I can recall that when I first reported Wukari about 5 years ago, to assume duty, my first point of call was the Aku Uka’s Palace where I went to pay homage to the Royal Father and to tell him that I was there to present myself to him as a son, seeking for his blessing and guidance, so that I do not derail in discharging my duties in the university which is under his territory, as the paramount royal father in the community and the state at large.

The Aku Uka gave me accommodation where my family and I, stayed for three days. I was treated as a prince while my wife was treated as a princess by this amazing and exemplary royal father.

When I told him that I was going to assume duty in the university, he instructed his palace guards and several other people within and outside the palace to escort me to the university where I was given an unprecedented, heroic and royal welcome.

Because of the Aku Uka’s support, all the political leaders of the state, especially those in the National Assembly accorded us several supports that enable us to turn the university into what it is today – a true and fast emerging ivory tower. I hope you now know the source of my strength. On how I was able to weather the storm?. I started working assiduously with the support of my management team, to see how we could meet all the conditions for accreditation. I am proud to tell you that as I speak with you today, all our Courses at Federal University Wukari have 100% accreditation.

EM: From your narration, we understand, you really enjoyed a smooth sail in these five years, but all the same, you may not lack one challenge that you have faced while running affairs of the university, especially giving the fact that it remains a relatively new institution. Can you share any such experiences with us?

VC: Its natural that any attempt to introduce or entrench sanity, accountability, excellence and due process by anybody in any organization or institution, will be resisted by the beneficiaries of the old and wrong order. In fact, I had my own share of the challenge that I faced as a result of violation of due process and arbitrariness of the administration that I succeeded.

Actually, there were certain things that were done wrongly at the take off of the university and this was because there were no laws regulating its operation. These included wrong or inappropriate staff recruitment. Some of the staff that were recruited were either not university stuffs or were on the verge of retirement especially those that were drawn from the Local Government Councils, Ministries and other institutions such as Colleges of Education, etc.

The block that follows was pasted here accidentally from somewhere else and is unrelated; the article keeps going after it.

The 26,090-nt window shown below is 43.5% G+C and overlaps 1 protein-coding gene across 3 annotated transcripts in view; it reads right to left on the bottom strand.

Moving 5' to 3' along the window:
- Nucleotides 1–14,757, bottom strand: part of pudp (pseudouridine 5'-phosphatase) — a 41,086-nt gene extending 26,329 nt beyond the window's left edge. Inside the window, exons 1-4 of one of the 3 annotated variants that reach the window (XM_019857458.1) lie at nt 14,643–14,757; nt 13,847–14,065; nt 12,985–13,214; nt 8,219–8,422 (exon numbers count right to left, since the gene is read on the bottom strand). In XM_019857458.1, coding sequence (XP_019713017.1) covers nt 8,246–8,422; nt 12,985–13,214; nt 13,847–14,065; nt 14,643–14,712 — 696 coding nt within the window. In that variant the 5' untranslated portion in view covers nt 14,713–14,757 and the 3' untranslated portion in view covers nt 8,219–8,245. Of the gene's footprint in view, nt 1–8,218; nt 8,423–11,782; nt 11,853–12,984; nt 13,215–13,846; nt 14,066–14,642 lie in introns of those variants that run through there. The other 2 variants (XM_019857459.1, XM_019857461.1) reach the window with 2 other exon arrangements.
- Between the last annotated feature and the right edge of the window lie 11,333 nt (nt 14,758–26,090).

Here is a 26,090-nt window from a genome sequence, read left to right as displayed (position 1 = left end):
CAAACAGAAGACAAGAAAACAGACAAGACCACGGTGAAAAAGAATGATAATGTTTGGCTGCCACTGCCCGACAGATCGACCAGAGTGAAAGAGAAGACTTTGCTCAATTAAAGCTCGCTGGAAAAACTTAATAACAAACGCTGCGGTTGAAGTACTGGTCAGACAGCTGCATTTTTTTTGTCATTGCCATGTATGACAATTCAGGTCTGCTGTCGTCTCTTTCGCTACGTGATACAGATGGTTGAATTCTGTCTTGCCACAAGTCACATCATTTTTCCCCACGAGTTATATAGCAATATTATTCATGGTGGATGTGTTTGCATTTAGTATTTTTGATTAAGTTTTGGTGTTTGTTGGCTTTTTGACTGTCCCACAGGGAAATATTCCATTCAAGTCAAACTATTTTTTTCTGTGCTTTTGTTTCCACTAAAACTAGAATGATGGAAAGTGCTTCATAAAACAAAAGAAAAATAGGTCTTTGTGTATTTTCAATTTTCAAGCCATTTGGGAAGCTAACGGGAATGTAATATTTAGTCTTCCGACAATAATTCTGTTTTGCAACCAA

Some of them were deputy directors at Local Government and who were already approaching the age of 60, were appointed Deputy Registrars in the University. This was strange because for anybody to be a Deputy Registrar in a University, that person must have been trained and rose through the ranks in the University to be able to make the desired impact in the system.

Other Academics who were either Senior Lecturers or Associate Professors in other institutions were employed as Professors without assessment and were placed on the salaries of full Professors.

Another wrong action that I inherited and which we are still battling in the university is employment of different cadre of staff with the same qualifications but were placed on different levels and salary scales. Those that were employed on the request of VIPs from Abuja then, were placed on senior levels. But those that were employed on merit or on the request of community or political leaders in the state were placed on their normal levels, and were made to stagnate on those same levels without promotion for years, whereas the VIP candidates were promoted twice and, in some instances, thrice within a year.

This arbitrary promotion, at a time, almost caused serious upheavals in the university because those that felt it was wrong to employ their colleagues and put them on levels and steps over and above them had to protest, arguing that what goes for the geese, must also go for the gander. This case is still there and we hope to address it soon without causing harm to the system or the community.
Another very serious challenge that we are facing today in the University is the issue of staff with fake certificates. This issue is another one that is still giving me sleepless nights because some of them have risen to senior positions in the university. However, this is a duty that we are already taking concrete measures to address, to purge the university of these bad elements.